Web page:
Health care workers blocked protesters challenging stay-at-home orders in Denver on Sunday, according to video and photos shared on social media.
Images posted on Facebook by photographer Alyson McClaran show two health care workers in scrubs and masks standing with arms crossed in the street, blocking the protesters in a counter demonstration.
Video of the interaction shared on Twitter shows a woman holding a sign with the words “Land of the Free” yelling at one of the health care workers silently blocking her truck from passing.
Two nurses, who have witnessed first hand the toll Covid is taking in Colorado, stood up and peacefully counter protested. Here is how they were treated. I had join them. pic.twitter.com/iJnNcqZxSv— Marc Zenn (@MarcZenn) April 19, 2020
Some protests have broken out across the country against stay-at-home orders put in place to mitigate the spread of the coronavirus pandemic.
Stay-at-home orders have been ordered in nearly every state in the country to prevent the novel coronavirus from spreading through social contact. Public health officials have warned that such social distancing measures can help flatten the curve of infections and limit the number of cases of the potentially fatal COVID-19.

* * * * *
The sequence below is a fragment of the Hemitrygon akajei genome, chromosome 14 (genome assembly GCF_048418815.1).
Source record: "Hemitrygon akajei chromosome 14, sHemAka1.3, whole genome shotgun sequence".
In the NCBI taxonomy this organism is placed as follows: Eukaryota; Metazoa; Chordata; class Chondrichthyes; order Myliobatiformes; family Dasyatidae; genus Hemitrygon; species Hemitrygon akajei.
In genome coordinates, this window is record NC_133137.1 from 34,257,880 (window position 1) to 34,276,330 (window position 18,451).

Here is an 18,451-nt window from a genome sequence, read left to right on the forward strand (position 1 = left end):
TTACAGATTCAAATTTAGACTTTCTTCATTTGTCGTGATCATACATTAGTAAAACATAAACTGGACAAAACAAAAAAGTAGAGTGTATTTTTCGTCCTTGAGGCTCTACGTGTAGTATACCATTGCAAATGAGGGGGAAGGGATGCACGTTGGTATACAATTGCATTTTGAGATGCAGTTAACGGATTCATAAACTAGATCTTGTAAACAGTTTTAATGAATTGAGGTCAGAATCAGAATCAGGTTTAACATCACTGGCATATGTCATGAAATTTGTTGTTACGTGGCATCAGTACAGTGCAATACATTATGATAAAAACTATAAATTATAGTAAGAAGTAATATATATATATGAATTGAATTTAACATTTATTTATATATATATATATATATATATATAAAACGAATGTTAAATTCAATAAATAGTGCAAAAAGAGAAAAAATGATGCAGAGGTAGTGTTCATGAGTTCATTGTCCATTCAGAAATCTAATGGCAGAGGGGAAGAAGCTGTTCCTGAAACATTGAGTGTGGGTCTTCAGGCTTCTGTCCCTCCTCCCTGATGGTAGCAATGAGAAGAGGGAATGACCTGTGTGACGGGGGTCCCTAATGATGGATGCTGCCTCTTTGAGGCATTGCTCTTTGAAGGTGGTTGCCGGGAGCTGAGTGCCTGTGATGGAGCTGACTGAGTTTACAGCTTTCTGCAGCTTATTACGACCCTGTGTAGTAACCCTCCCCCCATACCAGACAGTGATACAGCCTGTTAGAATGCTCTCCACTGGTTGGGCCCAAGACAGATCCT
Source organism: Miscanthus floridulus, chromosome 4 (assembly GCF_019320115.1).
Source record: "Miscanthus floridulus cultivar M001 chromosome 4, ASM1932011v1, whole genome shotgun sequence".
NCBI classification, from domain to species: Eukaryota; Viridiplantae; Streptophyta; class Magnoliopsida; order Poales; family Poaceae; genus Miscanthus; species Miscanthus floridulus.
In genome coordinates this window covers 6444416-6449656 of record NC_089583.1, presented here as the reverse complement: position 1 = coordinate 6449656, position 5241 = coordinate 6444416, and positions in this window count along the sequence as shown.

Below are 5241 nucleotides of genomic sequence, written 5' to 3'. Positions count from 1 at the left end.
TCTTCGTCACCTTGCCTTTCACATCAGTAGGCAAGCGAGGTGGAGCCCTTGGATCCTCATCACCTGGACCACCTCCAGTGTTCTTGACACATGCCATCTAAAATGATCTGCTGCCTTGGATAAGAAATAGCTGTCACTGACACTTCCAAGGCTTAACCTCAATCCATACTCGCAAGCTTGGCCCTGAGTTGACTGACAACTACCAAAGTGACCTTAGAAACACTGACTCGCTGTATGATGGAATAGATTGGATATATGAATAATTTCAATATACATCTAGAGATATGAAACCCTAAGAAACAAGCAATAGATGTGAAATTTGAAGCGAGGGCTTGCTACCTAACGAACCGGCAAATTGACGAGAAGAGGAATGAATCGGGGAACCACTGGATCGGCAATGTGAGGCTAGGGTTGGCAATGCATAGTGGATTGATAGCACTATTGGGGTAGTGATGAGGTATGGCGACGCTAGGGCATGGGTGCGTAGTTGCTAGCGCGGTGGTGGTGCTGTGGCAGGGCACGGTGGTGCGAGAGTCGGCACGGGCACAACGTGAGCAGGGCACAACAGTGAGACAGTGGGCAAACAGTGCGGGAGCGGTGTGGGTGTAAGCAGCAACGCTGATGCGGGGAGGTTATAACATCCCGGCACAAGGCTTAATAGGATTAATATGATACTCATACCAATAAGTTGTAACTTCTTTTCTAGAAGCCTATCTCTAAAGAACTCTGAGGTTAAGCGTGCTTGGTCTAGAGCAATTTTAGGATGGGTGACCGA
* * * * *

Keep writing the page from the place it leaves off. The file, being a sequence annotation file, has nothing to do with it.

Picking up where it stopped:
Colorado is under an order that calls for residents to stay at home unless they are engaged in necessary activities. Under the order, all bars, restaurants and gyms are closed.
Colorado has reported 9,730 confirmed COVID-19 cases and 420 deaths.
President TrumpDonald TrumpHillicon Valley — Presented by Xerox — Twitter's algorithm boosts right-leaning content, internal study finds Ohio Democrat calls Vance an 'ass----' over Baldwin tweet Matt Taibbi says Trump's rhetoric caused public perception of US intelligence services to shift MORE last week defended protesters defying social district guidelines. He said at a Friday White House briefing that he feels some state orders are “too tough.”
He also tweeted support for protests in Minnesota, Michigan and Virginia, calling to “liberate” the three states all run by Democratic governors.
He said he doesn’t necessarily think those states should lift their stay-at-home orders but said he feels “elements of what they’ve done is too much.”
White House guidelines released last week recommend states wait for a 14-day decline in cases before they lift stay-at-home orders.